When I was about 19 years old, studying many hours daily in college and yeshiva, I decided I needed a change of scenery. I wanted to go do something exciting… something thrilling… but what? I found out about an invitation from Sing-Sing, a maximum security prison in upstate New York, to come make a Chanuka event for the inmates. I was in! I packed up my guitar and went with some friends “directly to jail!”
When we got there, we settled into the “party room.” This was a cement room, literally. The floors, walls, and ceilings were all a cold dirty cement (love the decorator there). The lighting was faint and flickering, and so were the faces of the inmates. Out of the thousands of inmates at Sing-Sing, there were about 25 Jewish prisoners that attended our event. They all looked like they were in prison… which made sense. The whole sight reminded me of a scene by Andrew Loyd Weber (Yes, for all you theatre buffs, you guessed it, Joseph and the Technicolor Coat!). It’s where Joseph is stuck in prison and it feels hopeless. And he has is monologue/solo:
Close every door to me.
Hide all the world from me.
Bar all the windows,
and shut out the light.
Do what you want with me.
Hate me and laugh at me.
Darken my daytime,
and torture my night.
If my life were important I
would ask will I live or die,
but I know the answers lie
far from this world.
I began to think of the biblical account of Joseph and his imprisonment, abandoned by his siblings, framed in a foreign country, and doomed to be “shut out from light.” But then I realized, wait a minute! He got out! How did he get out? Interestingly, the Torah tells us in the midst of his hopelessness, an account of a dialogue that sparked his redemption (Genesis 40:6-8):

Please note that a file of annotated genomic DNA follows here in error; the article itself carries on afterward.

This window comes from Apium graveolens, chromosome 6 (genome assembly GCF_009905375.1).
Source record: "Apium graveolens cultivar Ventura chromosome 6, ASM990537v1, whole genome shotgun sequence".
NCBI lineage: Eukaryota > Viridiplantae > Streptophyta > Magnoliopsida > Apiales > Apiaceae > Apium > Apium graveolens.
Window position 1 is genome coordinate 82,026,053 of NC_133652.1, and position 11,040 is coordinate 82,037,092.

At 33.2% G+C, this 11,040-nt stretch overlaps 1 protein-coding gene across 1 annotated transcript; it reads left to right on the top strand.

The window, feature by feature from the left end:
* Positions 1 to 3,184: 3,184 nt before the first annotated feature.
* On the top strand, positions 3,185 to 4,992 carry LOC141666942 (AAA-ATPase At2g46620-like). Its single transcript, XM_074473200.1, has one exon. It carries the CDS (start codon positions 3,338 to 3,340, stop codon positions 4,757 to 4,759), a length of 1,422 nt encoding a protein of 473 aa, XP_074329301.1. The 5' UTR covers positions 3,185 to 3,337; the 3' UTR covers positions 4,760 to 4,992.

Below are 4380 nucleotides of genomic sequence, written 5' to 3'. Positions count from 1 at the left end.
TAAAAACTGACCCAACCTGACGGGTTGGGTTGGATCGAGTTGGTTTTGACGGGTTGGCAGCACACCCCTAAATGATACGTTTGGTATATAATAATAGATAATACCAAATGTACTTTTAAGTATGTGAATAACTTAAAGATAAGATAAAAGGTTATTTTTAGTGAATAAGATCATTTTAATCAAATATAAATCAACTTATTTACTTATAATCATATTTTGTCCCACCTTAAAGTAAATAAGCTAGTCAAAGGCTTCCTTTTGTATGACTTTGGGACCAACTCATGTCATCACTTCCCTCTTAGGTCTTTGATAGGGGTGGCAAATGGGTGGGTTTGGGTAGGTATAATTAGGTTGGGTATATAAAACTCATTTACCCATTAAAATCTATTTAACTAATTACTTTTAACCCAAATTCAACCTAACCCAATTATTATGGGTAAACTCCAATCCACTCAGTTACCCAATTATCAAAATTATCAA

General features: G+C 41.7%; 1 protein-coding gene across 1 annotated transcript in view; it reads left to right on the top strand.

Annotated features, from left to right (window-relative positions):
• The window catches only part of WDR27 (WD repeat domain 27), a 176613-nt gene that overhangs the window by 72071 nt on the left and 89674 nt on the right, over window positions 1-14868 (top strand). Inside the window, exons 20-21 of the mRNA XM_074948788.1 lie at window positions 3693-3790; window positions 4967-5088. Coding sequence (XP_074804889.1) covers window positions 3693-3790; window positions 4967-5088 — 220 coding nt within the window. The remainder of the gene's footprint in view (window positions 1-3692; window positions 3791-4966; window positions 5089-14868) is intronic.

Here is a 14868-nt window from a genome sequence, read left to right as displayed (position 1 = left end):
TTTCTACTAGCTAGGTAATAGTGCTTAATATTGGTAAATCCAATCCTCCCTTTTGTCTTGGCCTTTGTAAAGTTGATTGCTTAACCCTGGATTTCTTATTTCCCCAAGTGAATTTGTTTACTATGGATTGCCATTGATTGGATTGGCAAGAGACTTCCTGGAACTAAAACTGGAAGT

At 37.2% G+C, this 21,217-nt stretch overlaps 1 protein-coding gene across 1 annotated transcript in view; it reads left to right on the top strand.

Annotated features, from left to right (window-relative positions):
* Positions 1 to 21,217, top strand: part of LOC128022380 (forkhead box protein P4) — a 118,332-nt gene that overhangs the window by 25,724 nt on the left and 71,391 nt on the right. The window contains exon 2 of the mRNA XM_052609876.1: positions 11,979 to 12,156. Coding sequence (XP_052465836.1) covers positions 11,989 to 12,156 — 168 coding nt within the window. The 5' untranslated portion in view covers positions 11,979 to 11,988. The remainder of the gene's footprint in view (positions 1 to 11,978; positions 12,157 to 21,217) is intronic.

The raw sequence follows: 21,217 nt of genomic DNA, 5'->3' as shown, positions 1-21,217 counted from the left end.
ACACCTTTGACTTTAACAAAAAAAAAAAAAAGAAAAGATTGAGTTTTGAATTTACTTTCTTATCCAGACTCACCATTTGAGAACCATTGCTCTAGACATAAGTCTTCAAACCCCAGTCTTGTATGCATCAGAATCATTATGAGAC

Joseph came to them (the new prisoners) in the morning, and he saw they were aggrieved. He asked them, “Why do you appear downcast today?”
They went on to tell him about some disturbing dreams they had, Joseph helped to interpret what they meant, and it calmed them. This moment was the beginning of the course of events that ultimately lead to Joseph being taken out of the dungeon and ultimately becoming the viceroy to the King of Egypt.
I looked at these gloomy faces in this gloomy room, and I told them this story. Then I said to them, “You want to know how Joseph got out of his darkest hours, as every door was seemingly closed to him, all light was shut out, when his life perhaps felt meaningless? He looked around and found others who were down. And he brought light to them. He saw fellow prisoners and asked them, ‘Why are you looking so down? What can I do to help you? Tell me your sorrows, and let me see if I can be of service to you.’ This was the key to his redemption.”
We all have dark moments. We have them in our history as a people, and we have them in our personal lives. It is the light that we share with others that ultimately redeems us from the darkness. When we light the menorah on Chanuka, we remember a dark moment in our history and the light that shone through. We are told to light the menorah in a place where everyone can see. For true light is when we illuminate the world to others around us. That is when we experience the greatest light in our lives as well.
Happy Chanuka! May it be a beautiful year full of light and joy!